The few times he attempted meals on his own were disastrous. You probably think I should have been grateful he even tried. If he actually tried, I would have been grateful. But his idea of attempting to cook a meal was not following the directions and overcooking or burning everything. I finally stopped asking him to cook and did the cooking myself. I was no dummy though. That was his plan all along.
I started traveling in my mid-30s. Right before I met Mike, I solo traveled to Europe with the intention of doing a trip every year. After we got married, I would bring up traveling. Mike would say we couldn’t afford it. That was a lie. We could. I asked him if he had any interest in travelling outside the U.S. He answered there were lots of places here he hadn’t visited, so he wanted to start with those first. How many trips did we take within the U.S. during our almost eight-year marriage? Zero. Not one. That meant my dream of traveling every year didn’t happen. I didn’t go anywhere again until I got divorced.
Let’s talk about sex. Before I met Mike, I had a lot of sex and a lot of really good sex to boot. Mike? Not so much. This wasn’t a huge deal until I realized that, while he liked sex, he wasn’t particularly adventurous about it. I don’t mean threesomes or anything like that. How about something past five minutes of foreplay and ten minutes of missionary sex? Eight years of this, and I was bored to tears. We had talked numerous times about our sex life. We had discussed what we each liked. I listened and did what he liked. He resorted to what he knew, which meant I was frustrated and angry. I stopped having sex with him the last two years of our marriage. I bought a vibrator instead.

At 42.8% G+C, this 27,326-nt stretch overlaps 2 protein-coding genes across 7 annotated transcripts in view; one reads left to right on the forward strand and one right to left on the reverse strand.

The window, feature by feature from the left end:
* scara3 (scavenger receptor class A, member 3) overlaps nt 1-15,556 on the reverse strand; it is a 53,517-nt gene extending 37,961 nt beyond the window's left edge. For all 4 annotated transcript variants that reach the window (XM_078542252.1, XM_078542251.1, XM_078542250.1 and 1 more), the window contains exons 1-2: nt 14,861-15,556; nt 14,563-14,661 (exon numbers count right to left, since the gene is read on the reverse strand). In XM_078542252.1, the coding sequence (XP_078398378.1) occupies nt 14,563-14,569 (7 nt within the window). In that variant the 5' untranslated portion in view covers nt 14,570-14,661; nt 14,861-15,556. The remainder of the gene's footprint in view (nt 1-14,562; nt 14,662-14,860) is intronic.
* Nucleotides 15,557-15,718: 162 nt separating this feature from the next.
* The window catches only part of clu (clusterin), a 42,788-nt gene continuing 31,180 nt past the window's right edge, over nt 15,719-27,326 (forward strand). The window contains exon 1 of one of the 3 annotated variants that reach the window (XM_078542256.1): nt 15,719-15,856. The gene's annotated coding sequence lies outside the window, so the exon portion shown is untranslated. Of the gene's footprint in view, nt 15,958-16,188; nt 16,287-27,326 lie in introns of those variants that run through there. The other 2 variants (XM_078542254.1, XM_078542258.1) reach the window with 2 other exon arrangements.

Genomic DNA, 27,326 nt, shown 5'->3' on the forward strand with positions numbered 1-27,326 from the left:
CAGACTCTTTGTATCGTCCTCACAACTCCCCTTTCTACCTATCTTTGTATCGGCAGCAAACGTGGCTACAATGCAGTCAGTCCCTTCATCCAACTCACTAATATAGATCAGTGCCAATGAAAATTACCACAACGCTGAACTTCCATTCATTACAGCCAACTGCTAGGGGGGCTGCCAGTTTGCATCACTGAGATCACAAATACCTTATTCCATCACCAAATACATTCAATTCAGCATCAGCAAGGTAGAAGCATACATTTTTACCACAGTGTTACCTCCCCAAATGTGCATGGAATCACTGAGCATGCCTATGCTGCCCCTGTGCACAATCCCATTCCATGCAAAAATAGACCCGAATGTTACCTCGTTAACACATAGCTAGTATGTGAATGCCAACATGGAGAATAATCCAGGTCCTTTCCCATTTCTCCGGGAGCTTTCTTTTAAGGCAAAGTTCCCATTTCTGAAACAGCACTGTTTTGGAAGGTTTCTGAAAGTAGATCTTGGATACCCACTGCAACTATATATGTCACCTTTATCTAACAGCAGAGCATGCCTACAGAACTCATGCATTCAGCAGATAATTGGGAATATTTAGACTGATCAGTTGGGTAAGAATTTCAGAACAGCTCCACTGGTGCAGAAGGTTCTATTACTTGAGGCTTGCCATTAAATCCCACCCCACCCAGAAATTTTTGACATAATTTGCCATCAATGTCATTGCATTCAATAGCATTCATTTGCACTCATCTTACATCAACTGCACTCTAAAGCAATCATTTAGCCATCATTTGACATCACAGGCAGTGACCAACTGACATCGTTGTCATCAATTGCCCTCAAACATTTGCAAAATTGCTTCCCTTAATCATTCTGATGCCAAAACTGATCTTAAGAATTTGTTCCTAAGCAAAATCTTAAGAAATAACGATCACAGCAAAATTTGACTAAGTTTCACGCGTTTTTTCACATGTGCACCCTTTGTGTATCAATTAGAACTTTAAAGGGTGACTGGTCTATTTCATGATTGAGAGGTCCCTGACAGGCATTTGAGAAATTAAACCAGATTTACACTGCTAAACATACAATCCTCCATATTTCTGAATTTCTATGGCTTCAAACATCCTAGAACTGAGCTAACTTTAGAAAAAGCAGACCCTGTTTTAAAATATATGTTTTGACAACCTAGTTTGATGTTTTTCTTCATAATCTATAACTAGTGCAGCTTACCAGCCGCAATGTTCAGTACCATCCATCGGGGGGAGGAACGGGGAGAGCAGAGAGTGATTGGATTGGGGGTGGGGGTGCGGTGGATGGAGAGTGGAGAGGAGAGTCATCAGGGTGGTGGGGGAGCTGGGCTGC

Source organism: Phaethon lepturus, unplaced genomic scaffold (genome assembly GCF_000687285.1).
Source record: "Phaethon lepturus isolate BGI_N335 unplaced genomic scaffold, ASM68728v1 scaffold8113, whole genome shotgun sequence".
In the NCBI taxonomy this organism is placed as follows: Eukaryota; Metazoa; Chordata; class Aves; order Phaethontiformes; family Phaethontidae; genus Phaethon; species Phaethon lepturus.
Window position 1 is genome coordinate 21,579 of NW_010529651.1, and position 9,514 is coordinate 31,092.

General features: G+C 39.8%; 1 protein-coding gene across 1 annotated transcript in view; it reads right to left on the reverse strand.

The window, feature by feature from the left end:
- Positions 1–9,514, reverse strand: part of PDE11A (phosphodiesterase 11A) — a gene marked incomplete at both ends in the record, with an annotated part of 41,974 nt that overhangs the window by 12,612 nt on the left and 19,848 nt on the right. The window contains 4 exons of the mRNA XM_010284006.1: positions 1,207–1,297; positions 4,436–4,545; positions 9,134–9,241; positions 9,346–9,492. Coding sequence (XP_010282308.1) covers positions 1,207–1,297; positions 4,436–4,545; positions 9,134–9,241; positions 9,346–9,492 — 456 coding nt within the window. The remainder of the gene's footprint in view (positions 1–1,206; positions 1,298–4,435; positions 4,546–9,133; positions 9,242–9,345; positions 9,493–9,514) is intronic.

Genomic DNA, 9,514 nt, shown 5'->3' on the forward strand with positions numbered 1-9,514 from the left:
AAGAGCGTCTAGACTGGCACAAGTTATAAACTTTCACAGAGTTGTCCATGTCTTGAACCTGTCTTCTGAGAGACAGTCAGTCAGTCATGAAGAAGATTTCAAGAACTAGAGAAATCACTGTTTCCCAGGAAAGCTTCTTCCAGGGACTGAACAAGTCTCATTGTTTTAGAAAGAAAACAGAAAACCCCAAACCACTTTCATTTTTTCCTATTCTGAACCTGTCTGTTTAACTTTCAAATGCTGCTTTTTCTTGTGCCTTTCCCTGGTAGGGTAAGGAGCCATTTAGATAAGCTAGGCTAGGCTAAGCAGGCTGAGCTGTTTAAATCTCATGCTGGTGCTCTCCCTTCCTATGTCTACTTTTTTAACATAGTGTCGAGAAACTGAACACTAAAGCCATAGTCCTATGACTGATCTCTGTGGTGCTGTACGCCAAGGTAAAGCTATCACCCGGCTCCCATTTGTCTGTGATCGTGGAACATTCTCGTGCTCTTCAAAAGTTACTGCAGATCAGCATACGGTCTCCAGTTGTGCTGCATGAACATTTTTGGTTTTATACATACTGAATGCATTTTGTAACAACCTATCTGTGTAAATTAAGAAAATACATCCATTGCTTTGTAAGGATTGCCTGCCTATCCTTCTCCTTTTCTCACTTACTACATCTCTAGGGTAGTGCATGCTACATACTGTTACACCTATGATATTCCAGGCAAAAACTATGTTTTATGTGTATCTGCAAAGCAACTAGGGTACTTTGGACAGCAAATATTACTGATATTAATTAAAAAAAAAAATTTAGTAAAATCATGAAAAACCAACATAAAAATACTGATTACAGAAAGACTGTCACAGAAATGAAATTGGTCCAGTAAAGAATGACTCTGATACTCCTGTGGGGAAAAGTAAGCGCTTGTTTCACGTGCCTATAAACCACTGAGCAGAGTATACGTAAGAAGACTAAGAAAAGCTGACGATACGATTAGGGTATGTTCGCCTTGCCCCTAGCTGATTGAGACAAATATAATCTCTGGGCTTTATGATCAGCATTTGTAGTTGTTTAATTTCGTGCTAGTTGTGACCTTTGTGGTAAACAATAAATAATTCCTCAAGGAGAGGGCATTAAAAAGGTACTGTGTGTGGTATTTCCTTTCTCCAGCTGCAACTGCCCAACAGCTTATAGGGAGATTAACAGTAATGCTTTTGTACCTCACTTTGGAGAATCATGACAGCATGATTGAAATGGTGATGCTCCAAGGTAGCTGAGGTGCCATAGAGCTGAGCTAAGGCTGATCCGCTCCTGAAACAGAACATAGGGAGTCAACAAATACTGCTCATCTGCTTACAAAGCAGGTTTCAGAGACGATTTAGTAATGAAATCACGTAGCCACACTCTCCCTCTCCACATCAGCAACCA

His mother should have been a red flag, too. She wasn’t a terrible person, but she was a terrible mother to Mike. He told me stories about growing up that, if they had happened now, she would have gone to jail. He was left alone at age 2 while she went out to clubs. He was getting himself up and ready for school by age 5. Maybe she was home. Maybe she wasn’t. Rightly so, he resented her. I never disliked her, but it made me protective of him. I couldn’t believe his mother was so neglectful of him. She also beat him, although he would never tell me what this exactly involved.
So with all these issues that he refused to address, we divorced, and I moved out.
What was the deal-breaker? The racism. I refused to look past. Where would it leave us if he didn’t believe racism existed? That means over the seven years we were married and the stories I shared about racism I experienced… He believed none of them. I should have known he didn’t support me or any other black person in our fight. He never acknowledged my pain or shame when I relayed my latest racist experience. I refused to see it, and I refused to understand what this meant for our relationship.
The sex? Eventually, I would have ended the marriage over the sex. Lack of intimacy — or not enough intimacy — is symptomatic of other problems. We were never good communicators in the first place. Even though we talked about our sex life, that problem just mirrored other issues. We weren’t close. I didn’t feel supported. I never felt heard or appreciated. I didn’t feel loved. Looking back, I’m sure we didn’t love each other.
That’s a deal-breaker.